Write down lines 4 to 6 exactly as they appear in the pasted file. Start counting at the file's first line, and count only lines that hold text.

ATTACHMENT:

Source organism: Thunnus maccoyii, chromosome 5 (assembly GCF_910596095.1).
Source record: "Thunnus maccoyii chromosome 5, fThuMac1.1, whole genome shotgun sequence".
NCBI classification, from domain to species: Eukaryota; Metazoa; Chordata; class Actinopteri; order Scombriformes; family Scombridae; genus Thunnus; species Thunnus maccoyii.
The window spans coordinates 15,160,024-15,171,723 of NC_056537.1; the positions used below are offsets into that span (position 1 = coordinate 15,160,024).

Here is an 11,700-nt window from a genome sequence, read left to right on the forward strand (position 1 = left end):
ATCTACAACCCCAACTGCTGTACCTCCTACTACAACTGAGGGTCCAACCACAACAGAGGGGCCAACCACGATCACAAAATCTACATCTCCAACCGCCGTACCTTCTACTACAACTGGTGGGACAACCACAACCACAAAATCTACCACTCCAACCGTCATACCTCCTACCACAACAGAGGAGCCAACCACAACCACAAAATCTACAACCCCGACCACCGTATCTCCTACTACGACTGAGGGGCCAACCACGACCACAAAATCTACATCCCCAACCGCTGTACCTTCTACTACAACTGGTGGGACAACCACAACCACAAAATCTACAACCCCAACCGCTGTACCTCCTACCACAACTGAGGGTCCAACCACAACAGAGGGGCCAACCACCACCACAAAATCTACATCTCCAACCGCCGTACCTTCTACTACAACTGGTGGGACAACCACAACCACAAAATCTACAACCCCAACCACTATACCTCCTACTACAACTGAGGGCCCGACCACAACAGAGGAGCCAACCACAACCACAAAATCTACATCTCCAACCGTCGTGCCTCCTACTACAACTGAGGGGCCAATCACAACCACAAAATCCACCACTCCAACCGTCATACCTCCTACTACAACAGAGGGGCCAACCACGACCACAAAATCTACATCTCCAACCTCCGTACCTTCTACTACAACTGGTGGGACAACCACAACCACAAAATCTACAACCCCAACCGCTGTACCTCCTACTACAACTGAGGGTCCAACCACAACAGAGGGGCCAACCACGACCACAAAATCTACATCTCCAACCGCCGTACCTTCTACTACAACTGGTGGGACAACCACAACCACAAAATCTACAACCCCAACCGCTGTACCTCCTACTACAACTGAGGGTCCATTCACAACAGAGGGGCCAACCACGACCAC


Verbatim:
The window spans coordinates 15,160,024-15,171,723 of NC_056537.1; the positions used below are offsets into that span (position 1 = coordinate 15,160,024).

Here is an 11,700-nt window from a genome sequence, read left to right on the forward strand (position 1 = left end):
ATCTACAACCCCAACTGCTGTACCTCCTACTACAACTGAGGGTCCAACCACAACAGAGGGGCCAACCACGATCACAAAATCTACATCTCCAACCGCCGTACCTTCTACTACAACTGGTGGGACAACCACAACCACAAAATCTACCACTCCAACCGTCATACCTCCTACCACAACAGAGGAGCCAACCACAACCACAAAATCTACAACCCCGACCACCGTATCTCCTACTACGACTGAGGGGCCAACCACGACCACAAAATCTACATCCCCAACCGCTGTACCTTCTACTACAACTGGTGGGACAACCACAACCACAAAATCTACAACCCCAACCGCTGTACCTCCTACCACAACTGAGGGTCCAACCACAACAGAGGGGCCAACCACCACCACAAAATCTACATCTCCAACCGCCGTACCTTCTACTACAACTGGTGGGACAACCACAACCACAAAATCTACAACCCCAACCACTATACCTCCTACTACAACTGAGGGCCCGACCACAACAGAGGAGCCAACCACAACCACAAAATCTACATCTCCAACCGTCGTGCCTCCTACTACAACTGAGGGGCCAATCACAACCACAAAATCCACCACTCCAACCGTCATACCTCCTACTACAACAGAGGGGCCAACCACGACCACAAAATCTACATCTCCAACCTCCGTACCTTCTACTACAACTGGTGGGACAACCACAACCACAAAATCTACAACCCCAACCGCTGTACCTCCTACTACAACTGAGGGTCCAACCACAACAGAGGGGCCAACCACGACCACAAAATCTACATCTCCAACCGCCGTACCTTCTACTACAACTGGTGGGACAACCACAACCACAAAATCTACAACCCCAACCGCTGTACCTCCTACTACAACTGAGGGTCCATTCACAACAGAGGGGCCAACCACGACCAC